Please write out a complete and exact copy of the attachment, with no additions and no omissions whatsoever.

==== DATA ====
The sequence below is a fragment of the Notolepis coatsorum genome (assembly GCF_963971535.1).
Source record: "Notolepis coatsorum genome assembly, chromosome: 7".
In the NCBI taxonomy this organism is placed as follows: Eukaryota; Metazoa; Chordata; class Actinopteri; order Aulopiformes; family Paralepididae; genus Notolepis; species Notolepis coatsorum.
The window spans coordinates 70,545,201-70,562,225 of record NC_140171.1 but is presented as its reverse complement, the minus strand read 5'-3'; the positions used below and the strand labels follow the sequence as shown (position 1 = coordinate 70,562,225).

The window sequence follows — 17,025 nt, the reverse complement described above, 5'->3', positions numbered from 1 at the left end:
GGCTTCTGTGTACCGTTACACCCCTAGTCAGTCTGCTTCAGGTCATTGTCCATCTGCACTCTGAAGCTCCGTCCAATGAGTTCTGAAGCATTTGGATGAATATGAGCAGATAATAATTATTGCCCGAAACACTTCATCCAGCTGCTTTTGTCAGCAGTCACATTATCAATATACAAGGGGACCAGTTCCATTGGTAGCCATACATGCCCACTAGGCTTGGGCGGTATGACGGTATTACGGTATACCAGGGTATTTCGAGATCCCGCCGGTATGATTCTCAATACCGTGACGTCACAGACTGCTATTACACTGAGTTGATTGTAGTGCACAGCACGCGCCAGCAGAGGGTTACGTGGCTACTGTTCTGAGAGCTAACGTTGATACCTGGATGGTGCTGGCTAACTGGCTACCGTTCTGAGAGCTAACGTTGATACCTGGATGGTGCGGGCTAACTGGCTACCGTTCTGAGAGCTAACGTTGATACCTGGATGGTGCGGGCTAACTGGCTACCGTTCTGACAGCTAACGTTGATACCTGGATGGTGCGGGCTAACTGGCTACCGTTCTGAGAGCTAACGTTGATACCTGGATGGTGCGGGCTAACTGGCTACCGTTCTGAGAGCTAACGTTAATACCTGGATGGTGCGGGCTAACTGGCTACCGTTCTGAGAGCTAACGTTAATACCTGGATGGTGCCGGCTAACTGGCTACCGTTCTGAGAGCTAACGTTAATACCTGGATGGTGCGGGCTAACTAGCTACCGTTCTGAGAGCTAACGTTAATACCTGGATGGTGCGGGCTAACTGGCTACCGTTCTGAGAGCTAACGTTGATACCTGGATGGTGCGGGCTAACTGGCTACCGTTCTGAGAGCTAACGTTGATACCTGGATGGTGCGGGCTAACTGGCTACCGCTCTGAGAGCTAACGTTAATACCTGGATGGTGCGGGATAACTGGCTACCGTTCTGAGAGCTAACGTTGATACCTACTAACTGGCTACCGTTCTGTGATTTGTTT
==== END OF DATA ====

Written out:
The sequence below is a fragment of the Notolepis coatsorum genome (assembly GCF_963971535.1).
Source record: "Notolepis coatsorum genome assembly, chromosome: 7".
In the NCBI taxonomy this organism is placed as follows: Eukaryota; Metazoa; Chordata; class Actinopteri; order Aulopiformes; family Paralepididae; genus Notolepis; species Notolepis coatsorum.
The window spans coordinates 70,545,201-70,562,225 of record NC_140171.1 but is presented as its reverse complement, the minus strand read 5'-3'; the positions used below and the strand labels follow the sequence as shown (position 1 = coordinate 70,562,225).

The window sequence follows — 17,025 nt, the reverse complement described above, 5'->3', positions numbered from 1 at the left end:
GGCTTCTGTGTACCGTTACACCCCTAGTCAGTCTGCTTCAGGTCATTGTCCATCTGCACTCTGAAGCTCCGTCCAATGAGTTCTGAAGCATTTGGATGAATATGAGCAGATAATAATTATTGCCCGAAACACTTCATCCAGCTGCTTTTGTCAGCAGTCACATTATCAATATACAAGGGGACCAGTTCCATTGGTAGCCATACATGCCCACTAGGCTTGGGCGGTATGACGGTATTACGGTATACCAGGGTATTTCGAGATCCCGCCGGTATGATTCTCAATACCGTGACGTCACAGACTGCTATTACACTGAGTTGATTGTAGTGCACAGCACGCGCCAGCAGAGGGTTACGTGGCTACTGTTCTGAGAGCTAACGTTGATACCTGGATGGTGCTGGCTAACTGGCTACCGTTCTGAGAGCTAACGTTGATACCTGGATGGTGCGGGCTAACTGGCTACCGTTCTGAGAGCTAACGTTGATACCTGGATGGTGCGGGCTAACTGGCTACCGTTCTGACAGCTAACGTTGATACCTGGATGGTGCGGGCTAACTGGCTACCGTTCTGAGAGCTAACGTTGATACCTGGATGGTGCGGGCTAACTGGCTACCGTTCTGAGAGCTAACGTTAATACCTGGATGGTGCGGGCTAACTGGCTACCGTTCTGAGAGCTAACGTTAATACCTGGATGGTGCCGGCTAACTGGCTACCGTTCTGAGAGCTAACGTTAATACCTGGATGGTGCGGGCTAACTAGCTACCGTTCTGAGAGCTAACGTTAATACCTGGATGGTGCGGGCTAACTGGCTACCGTTCTGAGAGCTAACGTTGATACCTGGATGGTGCGGGCTAACTGGCTACCGTTCTGAGAGCTAACGTTGATACCTGGATGGTGCGGGCTAACTGGCTACCGCTCTGAGAGCTAACGTTAATACCTGGATGGTGCGGGATAACTGGCTACCGTTCTGAGAGCTAACGTTGATACCTACTAACTGGCTACCGTTCTGTGATTTGTTT